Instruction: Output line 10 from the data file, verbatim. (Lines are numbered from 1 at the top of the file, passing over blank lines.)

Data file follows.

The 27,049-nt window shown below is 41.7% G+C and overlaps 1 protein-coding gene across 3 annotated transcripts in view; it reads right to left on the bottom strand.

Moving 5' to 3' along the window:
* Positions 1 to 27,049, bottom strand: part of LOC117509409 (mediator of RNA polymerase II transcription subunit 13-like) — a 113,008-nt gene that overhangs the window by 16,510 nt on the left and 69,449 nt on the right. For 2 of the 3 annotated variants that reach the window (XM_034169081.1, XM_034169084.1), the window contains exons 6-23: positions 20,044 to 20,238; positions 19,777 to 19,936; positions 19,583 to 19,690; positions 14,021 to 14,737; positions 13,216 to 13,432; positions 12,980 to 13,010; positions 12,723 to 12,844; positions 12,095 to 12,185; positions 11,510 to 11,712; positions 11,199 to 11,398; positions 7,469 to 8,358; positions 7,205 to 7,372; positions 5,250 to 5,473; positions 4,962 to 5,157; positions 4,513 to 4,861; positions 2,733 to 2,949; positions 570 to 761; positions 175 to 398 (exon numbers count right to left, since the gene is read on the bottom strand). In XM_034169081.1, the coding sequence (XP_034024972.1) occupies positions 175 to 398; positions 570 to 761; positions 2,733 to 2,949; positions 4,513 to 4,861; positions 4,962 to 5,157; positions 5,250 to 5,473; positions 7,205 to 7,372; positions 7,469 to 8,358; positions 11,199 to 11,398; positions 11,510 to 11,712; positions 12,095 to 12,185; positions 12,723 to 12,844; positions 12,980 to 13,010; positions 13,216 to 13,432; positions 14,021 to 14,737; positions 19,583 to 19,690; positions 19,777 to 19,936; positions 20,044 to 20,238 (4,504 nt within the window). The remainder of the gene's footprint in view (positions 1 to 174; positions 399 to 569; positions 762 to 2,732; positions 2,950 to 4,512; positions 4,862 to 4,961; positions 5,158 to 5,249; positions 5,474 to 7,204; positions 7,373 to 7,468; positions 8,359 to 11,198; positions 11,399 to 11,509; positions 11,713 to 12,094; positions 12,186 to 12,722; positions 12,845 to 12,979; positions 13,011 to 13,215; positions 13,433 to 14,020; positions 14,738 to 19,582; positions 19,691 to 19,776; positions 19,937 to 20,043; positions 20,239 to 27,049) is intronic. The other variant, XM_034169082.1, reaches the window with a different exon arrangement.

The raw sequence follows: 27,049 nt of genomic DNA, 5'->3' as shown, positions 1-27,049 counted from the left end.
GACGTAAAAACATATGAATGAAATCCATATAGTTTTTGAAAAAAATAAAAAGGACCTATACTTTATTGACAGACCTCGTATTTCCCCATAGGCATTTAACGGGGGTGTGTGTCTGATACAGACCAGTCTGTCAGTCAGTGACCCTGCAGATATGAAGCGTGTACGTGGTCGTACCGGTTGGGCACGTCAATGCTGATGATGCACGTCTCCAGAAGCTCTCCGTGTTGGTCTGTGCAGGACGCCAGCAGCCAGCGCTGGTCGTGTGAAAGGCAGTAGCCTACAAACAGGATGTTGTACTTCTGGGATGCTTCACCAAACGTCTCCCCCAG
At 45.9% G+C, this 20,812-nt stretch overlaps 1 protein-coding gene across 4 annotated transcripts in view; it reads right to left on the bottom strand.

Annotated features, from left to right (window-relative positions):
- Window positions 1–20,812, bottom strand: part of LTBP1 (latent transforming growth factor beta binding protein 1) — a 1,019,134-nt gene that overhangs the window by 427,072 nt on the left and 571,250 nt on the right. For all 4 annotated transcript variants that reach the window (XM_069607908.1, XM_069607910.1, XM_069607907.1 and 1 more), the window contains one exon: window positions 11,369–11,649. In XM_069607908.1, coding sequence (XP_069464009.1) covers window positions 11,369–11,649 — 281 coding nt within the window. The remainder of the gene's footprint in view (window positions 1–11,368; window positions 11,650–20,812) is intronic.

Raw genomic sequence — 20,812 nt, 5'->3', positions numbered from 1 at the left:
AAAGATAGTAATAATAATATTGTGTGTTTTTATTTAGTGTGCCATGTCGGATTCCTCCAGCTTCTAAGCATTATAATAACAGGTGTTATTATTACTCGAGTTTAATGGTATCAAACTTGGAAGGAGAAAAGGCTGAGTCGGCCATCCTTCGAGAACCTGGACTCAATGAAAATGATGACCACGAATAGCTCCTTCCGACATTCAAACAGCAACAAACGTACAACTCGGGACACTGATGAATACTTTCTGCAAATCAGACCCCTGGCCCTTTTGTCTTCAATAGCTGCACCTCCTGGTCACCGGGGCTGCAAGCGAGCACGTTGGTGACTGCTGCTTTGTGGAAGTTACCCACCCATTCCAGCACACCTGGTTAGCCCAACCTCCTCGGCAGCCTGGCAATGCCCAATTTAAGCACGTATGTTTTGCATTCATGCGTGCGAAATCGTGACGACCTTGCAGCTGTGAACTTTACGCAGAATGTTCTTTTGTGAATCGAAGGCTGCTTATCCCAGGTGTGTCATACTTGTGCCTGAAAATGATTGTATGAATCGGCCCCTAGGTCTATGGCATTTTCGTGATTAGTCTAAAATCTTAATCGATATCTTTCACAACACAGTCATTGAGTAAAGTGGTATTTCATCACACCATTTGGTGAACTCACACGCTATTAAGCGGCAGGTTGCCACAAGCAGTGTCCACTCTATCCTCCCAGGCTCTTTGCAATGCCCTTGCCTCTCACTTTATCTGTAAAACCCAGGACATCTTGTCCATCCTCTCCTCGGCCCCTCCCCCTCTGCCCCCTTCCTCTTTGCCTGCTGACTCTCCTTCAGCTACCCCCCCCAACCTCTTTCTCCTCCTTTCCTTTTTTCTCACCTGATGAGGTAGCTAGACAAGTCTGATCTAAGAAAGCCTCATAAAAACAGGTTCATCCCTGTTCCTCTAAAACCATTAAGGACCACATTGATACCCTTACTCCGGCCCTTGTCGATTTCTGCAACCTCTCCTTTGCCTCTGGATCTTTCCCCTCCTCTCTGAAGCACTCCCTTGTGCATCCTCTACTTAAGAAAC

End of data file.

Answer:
AAAGATAGTAATAATAATATTGTGTGTTTTTATTTAGTGTGCCATGTCGGATTCCTCCAGCTTCTAAGCATTATAATAACAGGTGTTATTATTACTCGAGTTTAATGGTATCAAACTTGGAAGGAGAAAAGGCTGAGTCGGCCATCCTTCGAGAACCTGGACTCAATGAAAATGATGACCACGAATAGCTCCTTCCGACATTCAAACAGCAACAAACGTACAACTCGGGACACTGATGAATACTTTCTGCAAATCAGACCCCTGGCCCTTTTGTCTTCAATAGCTGCACCTCCTGGTCACCGGGGCTGCAAGCGAGCACGTTGGTGACTGCTGCTTTGTGGAAGTTACCCACCCATTCCAGCACACCTGGTTAGCCCAACCTCCTCGGCAGCCTGGCAATGCCCAATTTAAGCACGTATGTTTTGCATTCATGCGTGCGAAATCGTGACGACCTTGCAGCTGTGAACTTTACGCAGAATGTTCTTTTGTGAATCGAAGGCTGCTTATCCCAGGTGTGTCATACTTGTGCCTGAAAATGATTGTATGAATCGGCCCCTAGGTCTATGGCATTTTCGTGATTAGTCTAAAATCTTAATCGATATCTTTCACAACACAGTCATTGAGTAAAGTGGTATTTCATCACACCATTTGGTGAACTCACACGCTATTAAGCGGCAGGTTGCCACAAGCAGTGTCCACTCTATCCTCCCAGGCTCTTTGCAATGCCCTTGCCTCTCACTTTATCTGTAAAACCCAGGACATCTTGTCCATCCTCTCCTCGGCCCCTCCCCCTCTGCCCCCTTCCTCTTTGCCTGCTGACTCTCCTTCAGCTACCCCCCCCAACCTCTTTCTCCTCCTTTCCTTTTTTCTCACCTGATGAGGTAGCTAGACAAGTCTGATCTAAGAAAGCCTCATAAAAACAGGTTCATCCCTGTTCCTCTAAAACCATTAAGGACCACATTGATACCCTTACTCCGGCCCTTGTCGATTTCTGCAACCTCTCCTTTGCCTCTGGATCTTTCCCCTCCTCTCTGAAGCACTCCCTTGTGCATCCTCTACTTAAGAAAC